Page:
• Malicious Insider Attacks
  • Traffic Eavesdropping
  • Denial of Service Attacks
  • Insufficient Authorization Attacks
  • Virtualization Attacks
  • Overlapping Trust Boundary Attacks

Therefore, it is very important to do various Penetration Testing exercises to discover any hidden security gaps and holes. But however, keep in mind that conducting a deep, comprehensive Penetration Test on a Cloud-based Biometrics infrastructure can be a very complex task.

For instance, Penetration Testing has to be approached from both the internal and the external environments. Since the Cloud is essentially a shared space, any type or kind of attack can occur from within or outside of the ISP.

Therefore, it is important to come up with a plan as to what should be specifically tested. Some factors to include are as follows:

  • Application Design:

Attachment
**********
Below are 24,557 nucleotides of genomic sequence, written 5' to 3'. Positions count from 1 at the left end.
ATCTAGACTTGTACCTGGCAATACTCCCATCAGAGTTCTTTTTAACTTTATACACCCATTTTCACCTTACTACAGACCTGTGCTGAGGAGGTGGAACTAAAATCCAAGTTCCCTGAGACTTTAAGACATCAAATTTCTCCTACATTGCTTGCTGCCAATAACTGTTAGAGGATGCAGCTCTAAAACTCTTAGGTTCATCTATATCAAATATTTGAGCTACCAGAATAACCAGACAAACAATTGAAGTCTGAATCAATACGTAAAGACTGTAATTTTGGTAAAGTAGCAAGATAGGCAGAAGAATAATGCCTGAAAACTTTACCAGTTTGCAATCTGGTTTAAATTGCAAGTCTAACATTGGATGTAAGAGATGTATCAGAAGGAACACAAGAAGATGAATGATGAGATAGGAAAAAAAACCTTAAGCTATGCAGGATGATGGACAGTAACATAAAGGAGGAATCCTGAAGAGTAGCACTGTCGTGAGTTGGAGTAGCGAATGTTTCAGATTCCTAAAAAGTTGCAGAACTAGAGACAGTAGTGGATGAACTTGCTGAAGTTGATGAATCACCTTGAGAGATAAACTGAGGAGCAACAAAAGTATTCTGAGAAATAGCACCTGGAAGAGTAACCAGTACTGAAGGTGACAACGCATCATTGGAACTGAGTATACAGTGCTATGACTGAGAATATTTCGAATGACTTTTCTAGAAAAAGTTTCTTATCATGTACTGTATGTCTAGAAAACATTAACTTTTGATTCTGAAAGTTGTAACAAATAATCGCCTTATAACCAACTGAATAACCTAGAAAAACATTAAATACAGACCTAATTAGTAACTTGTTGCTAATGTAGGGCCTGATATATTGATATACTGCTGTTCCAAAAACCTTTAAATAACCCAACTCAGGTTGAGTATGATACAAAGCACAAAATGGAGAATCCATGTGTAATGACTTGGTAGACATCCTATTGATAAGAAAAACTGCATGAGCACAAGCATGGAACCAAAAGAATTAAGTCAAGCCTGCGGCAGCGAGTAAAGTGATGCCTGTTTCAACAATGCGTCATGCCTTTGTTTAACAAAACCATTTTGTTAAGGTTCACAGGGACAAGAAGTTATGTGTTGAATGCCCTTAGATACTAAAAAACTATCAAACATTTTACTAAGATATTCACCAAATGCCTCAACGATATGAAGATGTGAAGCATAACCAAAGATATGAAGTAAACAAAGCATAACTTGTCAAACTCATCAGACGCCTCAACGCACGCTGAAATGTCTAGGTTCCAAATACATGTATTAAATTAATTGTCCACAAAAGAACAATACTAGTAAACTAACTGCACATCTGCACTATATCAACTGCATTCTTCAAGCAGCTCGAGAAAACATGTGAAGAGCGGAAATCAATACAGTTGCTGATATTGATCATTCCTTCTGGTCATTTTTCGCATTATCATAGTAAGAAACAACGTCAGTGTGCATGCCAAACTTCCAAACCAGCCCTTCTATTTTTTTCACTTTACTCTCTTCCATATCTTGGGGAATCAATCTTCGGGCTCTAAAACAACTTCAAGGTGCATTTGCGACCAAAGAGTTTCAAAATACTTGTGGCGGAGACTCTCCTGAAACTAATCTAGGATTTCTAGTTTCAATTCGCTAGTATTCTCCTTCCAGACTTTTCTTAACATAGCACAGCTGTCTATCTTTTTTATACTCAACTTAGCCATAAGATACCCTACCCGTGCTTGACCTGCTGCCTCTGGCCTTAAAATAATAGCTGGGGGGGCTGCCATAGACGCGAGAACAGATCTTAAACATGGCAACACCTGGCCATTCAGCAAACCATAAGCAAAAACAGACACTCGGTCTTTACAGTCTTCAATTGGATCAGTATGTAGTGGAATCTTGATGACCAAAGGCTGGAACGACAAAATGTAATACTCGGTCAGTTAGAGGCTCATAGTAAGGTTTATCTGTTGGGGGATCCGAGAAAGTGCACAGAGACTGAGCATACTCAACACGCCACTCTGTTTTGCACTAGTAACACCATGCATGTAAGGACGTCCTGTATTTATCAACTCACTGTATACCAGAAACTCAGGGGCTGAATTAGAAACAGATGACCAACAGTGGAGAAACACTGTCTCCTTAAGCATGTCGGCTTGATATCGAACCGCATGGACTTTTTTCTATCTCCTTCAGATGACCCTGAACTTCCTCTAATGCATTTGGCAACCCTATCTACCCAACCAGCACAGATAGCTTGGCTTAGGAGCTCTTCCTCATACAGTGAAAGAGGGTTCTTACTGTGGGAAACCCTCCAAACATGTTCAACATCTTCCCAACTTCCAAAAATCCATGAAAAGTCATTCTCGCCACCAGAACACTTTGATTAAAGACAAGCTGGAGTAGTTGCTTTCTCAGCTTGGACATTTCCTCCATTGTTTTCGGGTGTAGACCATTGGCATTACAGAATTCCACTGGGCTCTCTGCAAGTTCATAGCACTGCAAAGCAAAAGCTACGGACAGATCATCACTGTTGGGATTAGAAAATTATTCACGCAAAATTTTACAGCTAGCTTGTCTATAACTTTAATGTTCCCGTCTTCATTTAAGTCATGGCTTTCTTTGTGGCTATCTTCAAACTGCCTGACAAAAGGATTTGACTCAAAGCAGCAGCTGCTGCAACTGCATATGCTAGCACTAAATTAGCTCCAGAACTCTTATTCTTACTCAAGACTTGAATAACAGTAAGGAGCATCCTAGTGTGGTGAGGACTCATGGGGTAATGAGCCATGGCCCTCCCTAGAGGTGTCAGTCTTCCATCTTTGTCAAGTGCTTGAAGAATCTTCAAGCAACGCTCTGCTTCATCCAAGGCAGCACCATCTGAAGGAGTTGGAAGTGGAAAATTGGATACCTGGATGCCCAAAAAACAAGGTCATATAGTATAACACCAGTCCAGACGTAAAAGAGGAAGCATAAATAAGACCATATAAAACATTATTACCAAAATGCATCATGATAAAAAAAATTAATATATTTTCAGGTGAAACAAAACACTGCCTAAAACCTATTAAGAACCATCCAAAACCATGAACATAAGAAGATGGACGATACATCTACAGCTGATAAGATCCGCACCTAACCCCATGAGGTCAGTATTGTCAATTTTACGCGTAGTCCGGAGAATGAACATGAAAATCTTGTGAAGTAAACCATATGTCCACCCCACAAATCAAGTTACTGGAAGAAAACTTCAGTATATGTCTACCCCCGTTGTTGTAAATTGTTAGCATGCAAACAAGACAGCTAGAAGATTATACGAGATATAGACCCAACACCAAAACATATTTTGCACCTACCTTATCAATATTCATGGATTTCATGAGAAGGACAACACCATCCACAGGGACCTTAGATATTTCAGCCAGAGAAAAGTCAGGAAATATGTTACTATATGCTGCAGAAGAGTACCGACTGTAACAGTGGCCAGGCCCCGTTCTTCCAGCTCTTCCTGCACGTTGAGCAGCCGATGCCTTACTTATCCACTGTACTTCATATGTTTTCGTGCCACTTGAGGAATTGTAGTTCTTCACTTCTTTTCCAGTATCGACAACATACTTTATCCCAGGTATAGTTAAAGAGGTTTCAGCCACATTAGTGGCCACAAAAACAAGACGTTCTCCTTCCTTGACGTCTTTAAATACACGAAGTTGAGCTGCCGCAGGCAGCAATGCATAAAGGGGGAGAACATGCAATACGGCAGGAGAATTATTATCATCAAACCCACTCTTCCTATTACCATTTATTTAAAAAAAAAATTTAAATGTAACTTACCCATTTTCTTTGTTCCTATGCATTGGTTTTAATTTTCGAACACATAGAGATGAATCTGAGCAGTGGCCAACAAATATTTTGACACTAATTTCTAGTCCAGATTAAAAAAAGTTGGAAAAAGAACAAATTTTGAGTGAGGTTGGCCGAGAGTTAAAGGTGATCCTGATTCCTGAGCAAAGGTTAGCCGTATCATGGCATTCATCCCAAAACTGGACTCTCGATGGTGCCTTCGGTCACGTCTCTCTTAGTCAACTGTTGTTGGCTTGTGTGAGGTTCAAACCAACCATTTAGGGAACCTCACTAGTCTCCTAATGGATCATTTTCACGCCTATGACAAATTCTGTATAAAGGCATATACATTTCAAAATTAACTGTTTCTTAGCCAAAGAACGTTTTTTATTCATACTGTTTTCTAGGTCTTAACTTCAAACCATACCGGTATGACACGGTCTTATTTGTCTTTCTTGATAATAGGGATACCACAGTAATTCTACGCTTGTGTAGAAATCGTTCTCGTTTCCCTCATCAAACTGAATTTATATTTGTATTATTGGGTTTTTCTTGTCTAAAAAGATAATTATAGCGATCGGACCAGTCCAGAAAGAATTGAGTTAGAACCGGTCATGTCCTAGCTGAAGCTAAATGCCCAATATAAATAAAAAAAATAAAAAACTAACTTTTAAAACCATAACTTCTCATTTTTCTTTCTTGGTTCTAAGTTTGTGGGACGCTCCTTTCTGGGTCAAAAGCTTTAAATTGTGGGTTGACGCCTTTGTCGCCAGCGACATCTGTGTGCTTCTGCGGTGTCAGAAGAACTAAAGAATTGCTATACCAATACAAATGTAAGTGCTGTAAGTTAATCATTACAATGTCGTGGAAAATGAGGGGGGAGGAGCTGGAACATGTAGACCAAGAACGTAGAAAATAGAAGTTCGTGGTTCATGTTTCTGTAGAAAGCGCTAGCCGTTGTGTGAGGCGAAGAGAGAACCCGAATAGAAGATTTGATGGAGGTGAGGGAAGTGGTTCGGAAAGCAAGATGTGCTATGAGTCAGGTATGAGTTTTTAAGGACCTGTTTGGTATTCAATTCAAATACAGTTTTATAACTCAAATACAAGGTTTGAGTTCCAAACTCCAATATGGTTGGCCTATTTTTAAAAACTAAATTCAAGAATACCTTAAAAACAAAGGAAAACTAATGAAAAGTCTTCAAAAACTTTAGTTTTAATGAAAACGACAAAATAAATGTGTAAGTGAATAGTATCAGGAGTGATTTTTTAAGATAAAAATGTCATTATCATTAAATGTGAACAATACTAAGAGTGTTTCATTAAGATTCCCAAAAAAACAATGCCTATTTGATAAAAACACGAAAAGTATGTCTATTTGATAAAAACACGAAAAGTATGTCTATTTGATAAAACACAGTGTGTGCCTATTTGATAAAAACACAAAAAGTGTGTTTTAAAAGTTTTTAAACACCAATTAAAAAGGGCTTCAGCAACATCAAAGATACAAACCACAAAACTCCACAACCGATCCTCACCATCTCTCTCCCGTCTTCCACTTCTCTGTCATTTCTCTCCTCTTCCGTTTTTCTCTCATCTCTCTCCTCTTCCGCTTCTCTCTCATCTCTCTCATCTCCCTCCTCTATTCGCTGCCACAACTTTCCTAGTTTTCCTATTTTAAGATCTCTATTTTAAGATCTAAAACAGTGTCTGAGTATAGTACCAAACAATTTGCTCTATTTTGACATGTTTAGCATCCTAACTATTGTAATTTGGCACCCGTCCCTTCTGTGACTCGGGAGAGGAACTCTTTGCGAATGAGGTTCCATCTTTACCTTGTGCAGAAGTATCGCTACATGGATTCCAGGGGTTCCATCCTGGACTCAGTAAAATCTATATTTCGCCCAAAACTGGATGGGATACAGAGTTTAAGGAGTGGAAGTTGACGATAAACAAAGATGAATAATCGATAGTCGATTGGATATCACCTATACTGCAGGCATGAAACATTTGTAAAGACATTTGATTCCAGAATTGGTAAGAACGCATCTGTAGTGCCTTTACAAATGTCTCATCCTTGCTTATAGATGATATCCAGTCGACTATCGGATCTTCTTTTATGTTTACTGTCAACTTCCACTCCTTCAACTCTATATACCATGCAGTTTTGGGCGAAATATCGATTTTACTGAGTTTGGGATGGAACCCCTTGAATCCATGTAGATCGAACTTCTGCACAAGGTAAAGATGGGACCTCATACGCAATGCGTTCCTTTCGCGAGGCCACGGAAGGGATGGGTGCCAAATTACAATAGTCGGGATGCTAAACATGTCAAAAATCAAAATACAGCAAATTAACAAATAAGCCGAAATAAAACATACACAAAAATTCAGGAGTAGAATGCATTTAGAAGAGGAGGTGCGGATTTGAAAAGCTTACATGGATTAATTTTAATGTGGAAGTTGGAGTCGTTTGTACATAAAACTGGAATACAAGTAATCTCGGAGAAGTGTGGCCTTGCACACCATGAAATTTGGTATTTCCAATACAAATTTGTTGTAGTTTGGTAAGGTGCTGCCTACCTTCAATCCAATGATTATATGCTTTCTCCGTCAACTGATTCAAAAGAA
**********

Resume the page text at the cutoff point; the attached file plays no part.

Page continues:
Consideration needs to be given as to which Biometric applications need to be Penetration Tested, in both the IaaS and the SaaS levels.

  • Data Access:

    This includes Penetration Testing to see if they are any vulnerabilities from within the Biometrics database itself. This is one of the most critical aspects of the Cloud based Biometrics infrastructure. This type of testing will occur at the IaaS level.

  • Network Access:

    This area involves Penetration Testing the network connectivity from the Biometric devices installed at the corporation to the IaaS and the PaaS. After all, this is a prime area for a Cyber-attack, and any holes and hidden weaknesses need to be discovered quickly.

  • The Virtual Servers:

    By conducting the appropriate Penetration Tests here, one can confirm if the Virtual Servers which reside at the IaaS can be isolated from the other shared spaces in the Cloud. Thus, a virtualized security wall can be created to protect the server instances.

A popular mechanism used to Penetration Test a Cloud-based Biometrics infrastructure is that of "Fuzzing". This involves uncovering all kinds of vulnerabilities in the Cloud by subjecting it to a wide variety of inputs. There are numerous types of Fuzzing tools which can be used, and they are as follows:

  • The Brute Force Exploit Detector (also known as a "BED"):

    This detects for vulnerabilities such as buffer overflows, format string bugs, and integer overflows.

  • The Simple Fuzzer (also known as an "SFUZZ"):